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On an average day in 2000, handwritten fliers appeared in the Arab villages of Ara and Arara, on either side of the Wadi Ara road. The fliers called on residents to bring old wedding photographs to the home of their neighbor, Fadwa Yunis, who was writing a book. But Fadwa Yunis, a researcher and Arara resident, was not particularly interested in the matrimonial scenes themselves. Her research focused on an element of these weddings, which was far more difficult to document and on the brink of extinction: nearly forgotten wedding songs, sung for generations by the Palestinian population of Wadi Ara. Yunis had collected the wedding photos from her neighbors to illustrate the book she was writing, to add color to her collection of matrimonial songs.

Unlike the musical culture of Jewish ethnic groups in Israel, studied at length by ethno-musicologists since the early twentieth century and supported by academic and government institutions, the culture of Palestinian folk music is disappearing as it fades from human memory. Yunis' book, "Palestinian Women's Songs," written in Arabic, breaks new and comprehensive ground. It was privately published by the author, with assistance from the Ministry of Education's Arab Culture department. The book, like the songs it documents and commemorates, remains virtually concealed.

A walking history book

"First of all, I love the songs," Fadwa Yunis says to explain her mission. "They were part of my life as a child, and I know all of the words by heart, all of the tunes, and I love to dance and rejoice and prepare feasts. But more than that, documentation gives me the sense that I am a member of a culture with roots, and that makes me stronger. Here, Jewish Israelis, from the city or the kibbutz, share a broad, common culture and everyone knows the same songs and dances and tells the same folk tales. When I studied in a Haifa teachers' college, we - Palestinians - had to compose our own children's songs, for the sake of teaching, and each of us shared what we heard from our grandmothers in our own villages. That's how it is when there is no written tradition. Even the Prophet himself did not know how to read or write."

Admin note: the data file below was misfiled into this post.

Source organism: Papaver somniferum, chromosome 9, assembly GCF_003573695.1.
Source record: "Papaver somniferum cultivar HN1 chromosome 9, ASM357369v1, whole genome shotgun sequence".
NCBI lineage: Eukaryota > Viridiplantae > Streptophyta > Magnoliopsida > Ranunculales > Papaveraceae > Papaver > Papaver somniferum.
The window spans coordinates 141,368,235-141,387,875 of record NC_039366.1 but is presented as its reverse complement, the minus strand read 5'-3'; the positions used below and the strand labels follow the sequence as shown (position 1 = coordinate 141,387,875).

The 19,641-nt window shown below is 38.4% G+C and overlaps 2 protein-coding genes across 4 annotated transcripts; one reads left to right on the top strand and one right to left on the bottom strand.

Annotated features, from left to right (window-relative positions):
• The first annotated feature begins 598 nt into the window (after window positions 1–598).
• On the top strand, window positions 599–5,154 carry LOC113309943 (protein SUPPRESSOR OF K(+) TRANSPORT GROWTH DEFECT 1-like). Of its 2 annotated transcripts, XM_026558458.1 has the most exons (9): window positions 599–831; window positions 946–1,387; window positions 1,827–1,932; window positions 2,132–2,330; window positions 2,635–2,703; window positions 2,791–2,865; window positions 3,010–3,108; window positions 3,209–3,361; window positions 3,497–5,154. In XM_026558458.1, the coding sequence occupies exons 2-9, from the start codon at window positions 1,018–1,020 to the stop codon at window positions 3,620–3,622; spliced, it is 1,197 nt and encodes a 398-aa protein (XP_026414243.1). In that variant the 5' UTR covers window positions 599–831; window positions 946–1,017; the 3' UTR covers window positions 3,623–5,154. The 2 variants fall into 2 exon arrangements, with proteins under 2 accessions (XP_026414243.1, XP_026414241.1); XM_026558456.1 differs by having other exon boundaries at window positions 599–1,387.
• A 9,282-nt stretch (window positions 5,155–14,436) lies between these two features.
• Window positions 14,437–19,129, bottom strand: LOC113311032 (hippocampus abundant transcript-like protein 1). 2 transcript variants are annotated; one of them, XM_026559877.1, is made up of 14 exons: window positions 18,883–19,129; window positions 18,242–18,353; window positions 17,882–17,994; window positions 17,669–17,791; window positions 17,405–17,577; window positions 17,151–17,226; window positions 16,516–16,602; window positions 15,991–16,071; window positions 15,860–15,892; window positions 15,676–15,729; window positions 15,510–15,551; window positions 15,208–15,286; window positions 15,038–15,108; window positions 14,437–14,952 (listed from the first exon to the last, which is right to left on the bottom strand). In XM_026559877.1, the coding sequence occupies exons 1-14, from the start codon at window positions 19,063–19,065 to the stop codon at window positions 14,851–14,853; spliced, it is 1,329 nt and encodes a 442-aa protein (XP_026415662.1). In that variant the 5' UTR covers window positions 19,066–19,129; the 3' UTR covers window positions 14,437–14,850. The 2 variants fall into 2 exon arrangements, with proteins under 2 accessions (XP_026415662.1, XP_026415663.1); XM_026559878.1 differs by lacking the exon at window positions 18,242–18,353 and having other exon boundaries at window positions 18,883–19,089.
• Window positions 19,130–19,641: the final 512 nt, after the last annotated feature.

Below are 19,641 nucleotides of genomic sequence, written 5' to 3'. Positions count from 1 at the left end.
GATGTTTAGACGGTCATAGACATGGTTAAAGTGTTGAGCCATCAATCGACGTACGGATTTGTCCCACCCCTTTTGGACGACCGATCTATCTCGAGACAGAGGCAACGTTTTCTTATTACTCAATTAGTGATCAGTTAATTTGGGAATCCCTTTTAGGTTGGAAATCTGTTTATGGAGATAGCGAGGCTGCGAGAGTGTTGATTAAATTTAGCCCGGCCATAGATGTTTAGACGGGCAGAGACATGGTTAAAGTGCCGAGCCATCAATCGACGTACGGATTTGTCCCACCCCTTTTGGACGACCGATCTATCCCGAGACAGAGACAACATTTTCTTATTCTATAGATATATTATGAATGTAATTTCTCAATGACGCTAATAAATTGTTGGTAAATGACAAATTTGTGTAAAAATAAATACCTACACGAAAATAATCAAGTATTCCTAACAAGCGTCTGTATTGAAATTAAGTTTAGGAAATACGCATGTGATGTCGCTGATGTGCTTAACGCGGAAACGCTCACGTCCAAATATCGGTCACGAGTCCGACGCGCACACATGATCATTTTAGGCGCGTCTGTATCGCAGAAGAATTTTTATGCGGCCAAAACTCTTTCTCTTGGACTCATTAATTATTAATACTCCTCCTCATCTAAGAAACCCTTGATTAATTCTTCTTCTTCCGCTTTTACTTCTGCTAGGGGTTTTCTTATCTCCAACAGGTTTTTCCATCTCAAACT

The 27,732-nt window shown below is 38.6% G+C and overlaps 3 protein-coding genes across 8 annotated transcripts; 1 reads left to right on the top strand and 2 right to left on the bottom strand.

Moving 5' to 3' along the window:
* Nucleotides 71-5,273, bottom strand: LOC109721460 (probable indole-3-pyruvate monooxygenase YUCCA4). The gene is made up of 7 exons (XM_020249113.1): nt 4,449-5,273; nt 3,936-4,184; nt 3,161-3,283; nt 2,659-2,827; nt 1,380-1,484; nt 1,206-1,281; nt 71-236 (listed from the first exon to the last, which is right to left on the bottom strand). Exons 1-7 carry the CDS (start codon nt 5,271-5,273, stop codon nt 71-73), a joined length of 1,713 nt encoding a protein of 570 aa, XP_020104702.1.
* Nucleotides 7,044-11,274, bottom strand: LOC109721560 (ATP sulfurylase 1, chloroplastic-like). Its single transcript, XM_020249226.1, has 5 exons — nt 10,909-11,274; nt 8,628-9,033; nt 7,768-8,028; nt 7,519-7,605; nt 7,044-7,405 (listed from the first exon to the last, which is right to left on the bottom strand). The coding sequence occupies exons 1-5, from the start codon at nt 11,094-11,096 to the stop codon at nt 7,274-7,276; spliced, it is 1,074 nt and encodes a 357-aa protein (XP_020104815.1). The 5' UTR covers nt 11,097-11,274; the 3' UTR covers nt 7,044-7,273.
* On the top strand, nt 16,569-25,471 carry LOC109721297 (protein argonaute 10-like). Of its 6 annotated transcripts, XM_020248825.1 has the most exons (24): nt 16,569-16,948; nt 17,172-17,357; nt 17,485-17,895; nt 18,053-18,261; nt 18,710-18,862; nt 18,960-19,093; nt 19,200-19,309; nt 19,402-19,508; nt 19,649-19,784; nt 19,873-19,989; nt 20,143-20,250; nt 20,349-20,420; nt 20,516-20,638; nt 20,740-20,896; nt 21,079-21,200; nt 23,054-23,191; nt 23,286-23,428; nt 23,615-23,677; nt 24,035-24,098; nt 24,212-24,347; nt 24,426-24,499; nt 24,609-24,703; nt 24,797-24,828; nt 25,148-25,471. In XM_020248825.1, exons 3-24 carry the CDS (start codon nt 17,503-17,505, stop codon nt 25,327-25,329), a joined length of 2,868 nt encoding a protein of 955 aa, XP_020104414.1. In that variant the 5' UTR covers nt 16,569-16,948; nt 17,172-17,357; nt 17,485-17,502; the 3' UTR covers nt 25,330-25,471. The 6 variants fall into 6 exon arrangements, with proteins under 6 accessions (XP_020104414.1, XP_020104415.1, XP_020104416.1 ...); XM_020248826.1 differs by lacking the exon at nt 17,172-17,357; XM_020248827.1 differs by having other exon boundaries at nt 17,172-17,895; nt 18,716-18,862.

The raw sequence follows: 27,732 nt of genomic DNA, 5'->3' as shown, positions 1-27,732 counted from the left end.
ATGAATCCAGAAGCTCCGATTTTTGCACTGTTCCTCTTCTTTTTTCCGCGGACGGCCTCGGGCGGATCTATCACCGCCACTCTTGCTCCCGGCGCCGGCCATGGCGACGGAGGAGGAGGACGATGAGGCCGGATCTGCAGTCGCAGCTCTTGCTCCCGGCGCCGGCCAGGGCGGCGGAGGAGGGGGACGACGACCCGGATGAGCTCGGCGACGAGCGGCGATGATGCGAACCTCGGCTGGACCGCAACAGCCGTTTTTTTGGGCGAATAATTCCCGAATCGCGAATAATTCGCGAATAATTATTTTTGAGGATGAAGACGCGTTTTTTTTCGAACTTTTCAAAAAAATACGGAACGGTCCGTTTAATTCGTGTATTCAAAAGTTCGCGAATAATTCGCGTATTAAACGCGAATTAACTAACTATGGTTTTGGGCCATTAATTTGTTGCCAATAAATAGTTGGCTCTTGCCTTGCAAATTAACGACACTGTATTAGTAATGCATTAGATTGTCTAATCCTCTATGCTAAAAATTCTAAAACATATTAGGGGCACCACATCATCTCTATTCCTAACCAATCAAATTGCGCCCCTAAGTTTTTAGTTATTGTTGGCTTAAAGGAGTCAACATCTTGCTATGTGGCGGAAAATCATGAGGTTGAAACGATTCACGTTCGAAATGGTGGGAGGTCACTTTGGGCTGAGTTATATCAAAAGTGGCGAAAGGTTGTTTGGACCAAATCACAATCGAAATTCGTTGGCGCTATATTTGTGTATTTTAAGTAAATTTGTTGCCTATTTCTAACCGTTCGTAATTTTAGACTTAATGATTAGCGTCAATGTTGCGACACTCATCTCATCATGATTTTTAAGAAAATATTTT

While there are songs that everyone seems to know, like those sung by Arabic divas, Um Kulthum and Fairuz, Yunis contends that they do not speak to her on a personal level.